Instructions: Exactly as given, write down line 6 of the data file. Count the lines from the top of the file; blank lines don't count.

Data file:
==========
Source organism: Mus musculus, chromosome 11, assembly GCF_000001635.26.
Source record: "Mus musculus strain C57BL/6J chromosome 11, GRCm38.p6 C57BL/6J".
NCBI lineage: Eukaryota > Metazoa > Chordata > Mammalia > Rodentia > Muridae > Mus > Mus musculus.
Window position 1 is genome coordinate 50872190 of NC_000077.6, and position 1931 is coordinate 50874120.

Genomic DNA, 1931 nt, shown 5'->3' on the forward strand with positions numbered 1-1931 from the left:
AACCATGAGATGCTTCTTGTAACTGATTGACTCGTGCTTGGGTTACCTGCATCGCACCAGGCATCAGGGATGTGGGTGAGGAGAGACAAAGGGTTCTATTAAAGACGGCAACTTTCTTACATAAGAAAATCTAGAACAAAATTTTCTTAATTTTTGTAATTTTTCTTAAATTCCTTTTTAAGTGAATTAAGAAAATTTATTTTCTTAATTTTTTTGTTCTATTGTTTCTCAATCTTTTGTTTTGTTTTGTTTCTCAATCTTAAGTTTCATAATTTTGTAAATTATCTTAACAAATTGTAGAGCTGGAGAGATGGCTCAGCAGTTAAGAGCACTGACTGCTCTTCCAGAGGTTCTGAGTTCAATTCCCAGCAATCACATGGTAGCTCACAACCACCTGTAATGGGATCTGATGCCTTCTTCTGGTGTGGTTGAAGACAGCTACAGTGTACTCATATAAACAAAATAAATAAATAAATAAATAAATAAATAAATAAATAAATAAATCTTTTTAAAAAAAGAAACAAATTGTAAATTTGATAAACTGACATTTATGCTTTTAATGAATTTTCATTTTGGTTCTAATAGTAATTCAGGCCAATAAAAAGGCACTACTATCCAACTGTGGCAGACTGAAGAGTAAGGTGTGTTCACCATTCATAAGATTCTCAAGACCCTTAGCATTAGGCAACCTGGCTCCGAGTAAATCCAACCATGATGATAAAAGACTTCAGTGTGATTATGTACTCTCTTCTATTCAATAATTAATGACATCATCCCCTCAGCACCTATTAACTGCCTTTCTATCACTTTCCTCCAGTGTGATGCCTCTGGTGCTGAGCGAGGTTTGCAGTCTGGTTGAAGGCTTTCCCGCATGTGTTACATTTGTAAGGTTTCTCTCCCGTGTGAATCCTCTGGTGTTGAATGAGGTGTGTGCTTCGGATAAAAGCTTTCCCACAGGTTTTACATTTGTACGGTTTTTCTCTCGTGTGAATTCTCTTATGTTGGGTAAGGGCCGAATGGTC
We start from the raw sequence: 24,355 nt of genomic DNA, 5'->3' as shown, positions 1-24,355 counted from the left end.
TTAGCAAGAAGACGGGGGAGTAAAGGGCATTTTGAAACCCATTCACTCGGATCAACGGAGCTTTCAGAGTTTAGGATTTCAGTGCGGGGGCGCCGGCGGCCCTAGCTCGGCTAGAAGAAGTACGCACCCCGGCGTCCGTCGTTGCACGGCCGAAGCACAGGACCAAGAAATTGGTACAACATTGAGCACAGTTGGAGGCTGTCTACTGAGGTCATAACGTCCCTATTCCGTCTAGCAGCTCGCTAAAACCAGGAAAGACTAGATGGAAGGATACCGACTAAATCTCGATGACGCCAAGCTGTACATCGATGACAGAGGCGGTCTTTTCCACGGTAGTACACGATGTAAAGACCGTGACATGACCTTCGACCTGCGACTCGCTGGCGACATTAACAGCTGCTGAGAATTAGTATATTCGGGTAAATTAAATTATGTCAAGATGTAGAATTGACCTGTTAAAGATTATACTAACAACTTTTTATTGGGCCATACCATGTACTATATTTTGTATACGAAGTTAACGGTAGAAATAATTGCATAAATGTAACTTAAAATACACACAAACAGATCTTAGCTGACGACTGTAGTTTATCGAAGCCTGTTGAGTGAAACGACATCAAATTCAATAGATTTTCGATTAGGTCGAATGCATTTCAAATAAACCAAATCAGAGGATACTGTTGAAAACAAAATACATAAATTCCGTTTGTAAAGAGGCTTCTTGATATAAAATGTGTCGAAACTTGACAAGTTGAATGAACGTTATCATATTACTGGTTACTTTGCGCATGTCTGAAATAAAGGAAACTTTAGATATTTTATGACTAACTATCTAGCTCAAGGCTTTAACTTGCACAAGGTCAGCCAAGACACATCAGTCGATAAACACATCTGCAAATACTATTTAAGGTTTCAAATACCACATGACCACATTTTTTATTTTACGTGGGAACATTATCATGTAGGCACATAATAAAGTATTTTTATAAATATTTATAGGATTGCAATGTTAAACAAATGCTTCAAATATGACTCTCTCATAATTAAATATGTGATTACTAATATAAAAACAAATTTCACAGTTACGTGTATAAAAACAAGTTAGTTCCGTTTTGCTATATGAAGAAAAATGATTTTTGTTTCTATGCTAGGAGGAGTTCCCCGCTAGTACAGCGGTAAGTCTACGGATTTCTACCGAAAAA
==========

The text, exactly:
AACCATGAGATGCTTCTTGTAACTGATTGACTCGTGCTTGGGTTACCTGCATCGCACCAGGCATCAGGGATGTGGGTGAGGAGAGACAAAGGGTTCTATTAAAGACGGCAACTTTCTTACATAAGAAAATCTAGAACAAAATTTTCTTAATTTTTGTAATTTTTCTTAAATTCCTTTTTAAGTGAATTAAGAAAATTTATTTTCTTAATTTTTTTGTTCTATTGTTTCTCAATCTTTTGTTTTGTTTTGTTTCTCAATCTTAAGTTTCATAATTTTGTAAATTATCTTAACAAATTGTAGAGCTGGAGAGATGGCTCAGCAGTTAAGAGCACTGACTGCTCTTCCAGAGGTTCTGAGTTCAATTCCCAGCAATCACATGGTAGCTCACAACCACCTGTAATGGGATCTGATGCCTTCTTCTGGTGTGGTTGAAGACAGCTACAGTGTACTCATATAAACAAAATAAATAAATAAATAAATAAATAAATAAATAAATAAATAAATCTTTTTAAAAAAAGAAACAAATTGTAAATTTGATAAACTGACATTTATGCTTTTAATGAATTTTCATTTTGGTTCTAATAGTAATTCAGGCCAATAAAAAGGCACTACTATCCAACTGTGGCAGACTGAAGAGTAAGGTGTGTTCACCATTCATAAGATTCTCAAGACCCTTAGCATTAGGCAACCTGGCTCCGAGTAAATCCAACCATGATGATAAAAGACTTCAGTGTGATTATGTACTCTCTTCTATTCAATAATTAATGACATCATCCCCTCAGCACCTATTAACTGCCTTTCTATCACTTTCCTCCAGTGTGATGCCTCTGGTGCTGAGCGAGGTTTGCAGTCTGGTTGAAGGCTTTCCCGCATGTGTTACATTTGTAAGGTTTCTCTCCCGTGTGAATCCTCTGGTGTTGAATGAGGTGTGTGCTTCGGATAAAAGCTTTCCCACAGGTTTTACATTTGTACGGTTTTTCTCTCGTGTGAATTCTCTTATGTTGGGTAAGGGCCGAATGGTC